After this groundbreaking revelation, that Kavanaugh was lying on the stand, an impeachable error for a sitting justice, the Republican leadership of the committee fired Christine Blasey Ford, burning another witch. They had two witch burnings in one Senate hearing, and they counted that as a success. I know that Lindsey Graham saw it that way. The Senate Republicans burned the witches and pretended none of that bad stuff that Justice Kavanaugh was accused of ever happened. Just as they did with Justice Thomas. #IBelieveHer and That Still Isn’t Enough People. The outcome of the hearings was preordained by the Republican leadership of the Senate. Holding the hearings were just a sham.
On top of that, justice Kavanaugh was drunk on the witness stand. Pull up the video of his Senate hearing. Look at the flush on his nose and cheeks. That man is one angry drunk. I pity his wife and children.
The stage is set for the final act of this farce. The farce that started when Christianists decided to make America a christian country and set about forcing their beliefs about the nature of existence on the rest of us. The problem for them remains the same problem that the United States Supreme Court faced back in 1973. Namely, if they force women to carry every pregnancy to term, who pays for that? Who pays for those children’s futures? Who makes sure that they have equal access to the benefits of society right alongside every wealthy, wanted child?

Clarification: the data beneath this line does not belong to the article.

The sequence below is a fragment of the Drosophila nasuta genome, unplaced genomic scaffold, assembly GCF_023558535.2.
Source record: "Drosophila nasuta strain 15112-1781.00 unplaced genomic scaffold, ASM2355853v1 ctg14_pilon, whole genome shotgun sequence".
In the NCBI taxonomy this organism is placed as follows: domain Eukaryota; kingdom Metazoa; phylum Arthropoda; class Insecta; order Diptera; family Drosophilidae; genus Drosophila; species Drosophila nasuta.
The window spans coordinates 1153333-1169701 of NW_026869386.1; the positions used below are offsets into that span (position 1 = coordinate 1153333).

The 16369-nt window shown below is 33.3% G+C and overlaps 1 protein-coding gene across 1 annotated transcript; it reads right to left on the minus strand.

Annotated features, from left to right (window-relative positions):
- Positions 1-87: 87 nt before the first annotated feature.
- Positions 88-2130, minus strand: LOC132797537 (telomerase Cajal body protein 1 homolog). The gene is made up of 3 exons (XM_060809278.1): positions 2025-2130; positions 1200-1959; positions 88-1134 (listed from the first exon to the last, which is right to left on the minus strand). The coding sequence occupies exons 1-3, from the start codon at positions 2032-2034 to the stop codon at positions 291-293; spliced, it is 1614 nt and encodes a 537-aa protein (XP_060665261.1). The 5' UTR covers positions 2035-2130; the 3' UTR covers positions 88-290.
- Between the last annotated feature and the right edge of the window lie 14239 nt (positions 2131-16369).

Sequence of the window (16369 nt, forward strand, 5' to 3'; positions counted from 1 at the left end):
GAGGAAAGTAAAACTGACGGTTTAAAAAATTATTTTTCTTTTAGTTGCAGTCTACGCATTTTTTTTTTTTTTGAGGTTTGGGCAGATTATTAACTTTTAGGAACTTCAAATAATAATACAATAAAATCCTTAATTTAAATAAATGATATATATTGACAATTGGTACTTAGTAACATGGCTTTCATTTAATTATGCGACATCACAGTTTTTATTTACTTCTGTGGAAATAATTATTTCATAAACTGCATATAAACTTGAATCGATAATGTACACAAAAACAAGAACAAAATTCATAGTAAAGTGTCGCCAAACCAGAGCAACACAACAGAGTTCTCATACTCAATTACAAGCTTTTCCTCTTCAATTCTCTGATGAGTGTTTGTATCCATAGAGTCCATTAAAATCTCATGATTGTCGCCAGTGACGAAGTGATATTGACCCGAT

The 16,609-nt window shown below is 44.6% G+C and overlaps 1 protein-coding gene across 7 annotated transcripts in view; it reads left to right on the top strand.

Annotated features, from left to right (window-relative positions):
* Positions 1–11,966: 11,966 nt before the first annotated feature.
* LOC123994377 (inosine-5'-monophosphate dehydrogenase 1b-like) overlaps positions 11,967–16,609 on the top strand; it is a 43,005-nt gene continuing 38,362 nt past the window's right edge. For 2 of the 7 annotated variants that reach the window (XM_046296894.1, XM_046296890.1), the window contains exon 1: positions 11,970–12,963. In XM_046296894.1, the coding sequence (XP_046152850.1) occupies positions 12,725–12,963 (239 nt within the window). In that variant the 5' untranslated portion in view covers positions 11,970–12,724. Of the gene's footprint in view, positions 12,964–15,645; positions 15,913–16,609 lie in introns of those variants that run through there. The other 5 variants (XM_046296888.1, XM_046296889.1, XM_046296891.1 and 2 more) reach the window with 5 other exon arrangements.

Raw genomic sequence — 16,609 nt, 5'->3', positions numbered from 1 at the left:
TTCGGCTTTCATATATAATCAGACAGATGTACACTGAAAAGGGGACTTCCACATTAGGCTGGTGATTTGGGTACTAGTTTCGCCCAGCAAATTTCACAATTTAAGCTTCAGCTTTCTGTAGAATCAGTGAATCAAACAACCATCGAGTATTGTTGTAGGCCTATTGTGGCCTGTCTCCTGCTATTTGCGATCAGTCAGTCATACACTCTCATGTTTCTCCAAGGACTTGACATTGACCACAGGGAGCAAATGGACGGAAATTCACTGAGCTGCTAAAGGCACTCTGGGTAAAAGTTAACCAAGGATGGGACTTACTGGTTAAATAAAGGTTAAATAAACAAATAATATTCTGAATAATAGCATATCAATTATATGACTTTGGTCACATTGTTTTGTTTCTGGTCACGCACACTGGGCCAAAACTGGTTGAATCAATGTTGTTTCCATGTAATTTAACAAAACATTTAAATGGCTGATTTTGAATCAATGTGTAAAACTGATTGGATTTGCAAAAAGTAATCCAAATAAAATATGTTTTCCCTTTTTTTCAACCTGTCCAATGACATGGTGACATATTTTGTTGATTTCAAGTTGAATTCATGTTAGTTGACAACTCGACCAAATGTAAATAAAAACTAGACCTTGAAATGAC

Who? Well, we all will.
Your taxes will be raised to cover those costs. Don’t bother to try to disagree, this is written into the constitution. Brown v. Board of Education outlines the bare bones of what will be required of the general public if women are forced to carry every pregnancy to term. Equal schools for all those children. Equal access to healthcare. Equal access to the courts will ensure that this prediction will play out as I describe. Trillions will be spent.